What is a picot? Pat Earnshaw says in A Dictionary of Lace (year) that a pearl, purl or picot is ‘a short loop used to enrich the outline of a [lace] motif, a border or bar’.

In bobbin lace, a picot is formed of two threads twisted into a loop and held in place with a pin. In Leavers (a form of machine-made) lace, picots are held in place using a fine thread called a support thread, which is withdrawn after manufacture.

A sketchbook page!

I was intrigued by the idea of using text around the edge of the lace as a decorative edging, but also to tell the story behind the design. (Click the gallery to read the captions)

I also like the idea of adding text as picot in a separate layer, or even separating it entirely from the shape it once surrounded, just leaving the space where the motif was. The text was too flimsy to hold it’s own shape, so I looked again at embroidery on net to hold the text. See ’embroidery on net’ to find out more

Telling Tales

Handwriting

I have been inspired by artists using lace or textiles to tell a tale. This may be in the form of a linear narrative such as the Bayeux Tapestry, or simply using related imagery to evoke a feeling in a piece (See Jason Holroyd’s use of industrial motif in his laser cut lace designs ‘Missing Industry’ and ‘Class Dismissed’.)

‘Design is a powerful conduit for change.’

AIGA.org/roadmap (accessed 17/06/2019)

The NTU lace archive holds a few original communist-inspired drawings by the award-winning lace designer William Hallam Pegg. As artefacts, these have the delicate and ethereal nature of lace and prove that the beautiful can still be political.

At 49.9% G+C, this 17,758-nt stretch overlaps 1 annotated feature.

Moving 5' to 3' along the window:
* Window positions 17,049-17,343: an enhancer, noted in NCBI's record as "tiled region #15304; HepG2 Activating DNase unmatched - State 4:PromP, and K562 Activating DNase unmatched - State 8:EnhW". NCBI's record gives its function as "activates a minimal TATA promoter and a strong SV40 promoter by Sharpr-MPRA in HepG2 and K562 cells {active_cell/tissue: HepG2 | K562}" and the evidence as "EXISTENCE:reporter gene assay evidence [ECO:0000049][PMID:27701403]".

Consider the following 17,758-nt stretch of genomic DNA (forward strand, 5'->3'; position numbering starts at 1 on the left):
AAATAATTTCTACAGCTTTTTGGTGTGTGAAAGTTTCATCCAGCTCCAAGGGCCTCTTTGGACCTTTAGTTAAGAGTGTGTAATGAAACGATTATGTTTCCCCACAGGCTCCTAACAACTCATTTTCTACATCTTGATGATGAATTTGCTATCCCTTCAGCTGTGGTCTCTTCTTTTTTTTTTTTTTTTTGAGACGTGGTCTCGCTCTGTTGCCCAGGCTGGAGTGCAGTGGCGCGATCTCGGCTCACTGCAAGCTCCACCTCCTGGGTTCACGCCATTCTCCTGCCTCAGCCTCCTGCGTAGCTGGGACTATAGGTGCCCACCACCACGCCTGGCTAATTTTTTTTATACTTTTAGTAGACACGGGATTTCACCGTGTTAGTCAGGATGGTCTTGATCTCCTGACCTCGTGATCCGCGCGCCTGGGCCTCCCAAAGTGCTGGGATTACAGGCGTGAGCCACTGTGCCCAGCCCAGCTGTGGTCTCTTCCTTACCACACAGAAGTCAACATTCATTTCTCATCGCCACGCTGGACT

A picture of hand drawn lace design
Hand-drawn Lace design. William Hallam Pegg, Lace Archive, Nottingham Trent University

The archive also holds some paintings by the original designer of Nottingham’s ‘Battle of Britain’ panel, made during WW2 to commemorate that famous battle. The figurative elements are not necessarily the designer’s strongest suit, but are balanced by the inclusion of many decorative elements. The lace panel itself is a beautiful item, despite the themes of destruction and sacrifice it depicts. It was made in curtain lace, which at the time was a large industry in Nottingham.

Also made in curtain lace, the Magga Dan panel depicts a famous Antarctic expedition, the elements of the story portrayed in shades of white, over printed with colour to bring it to life

Magga Dan lace panel. (Photo credit: Carole Quarini)

My travels to Germany have led to an interest in visiting Plauen, the German home of lace making. On my visit to Karlsruhe this Summer I’ll try to pull in visits to local Bauhaus Museum to see more lace and textiles. I will travel to Calais Lace Museum in September.
The Wiener Werkstätte was, for thirty years, a centre for applied arts in Vienna, not dissimilar to the Arts and Craft movement in the UK. The aesthetic is interesting, less floral than the historical lace we often see here. Thun-Hohenstein’s (2017) introduction to a recent history on the Werkstätte says simply “Zeig’ mir deine Spitzen und Stickereien, und ich sage dir, wer du bist” (p6)

Show me your lace and embroidery and I’ll tell you who you are!

A picture of modernist lace
Credit: Lace from Wiener Werkstätte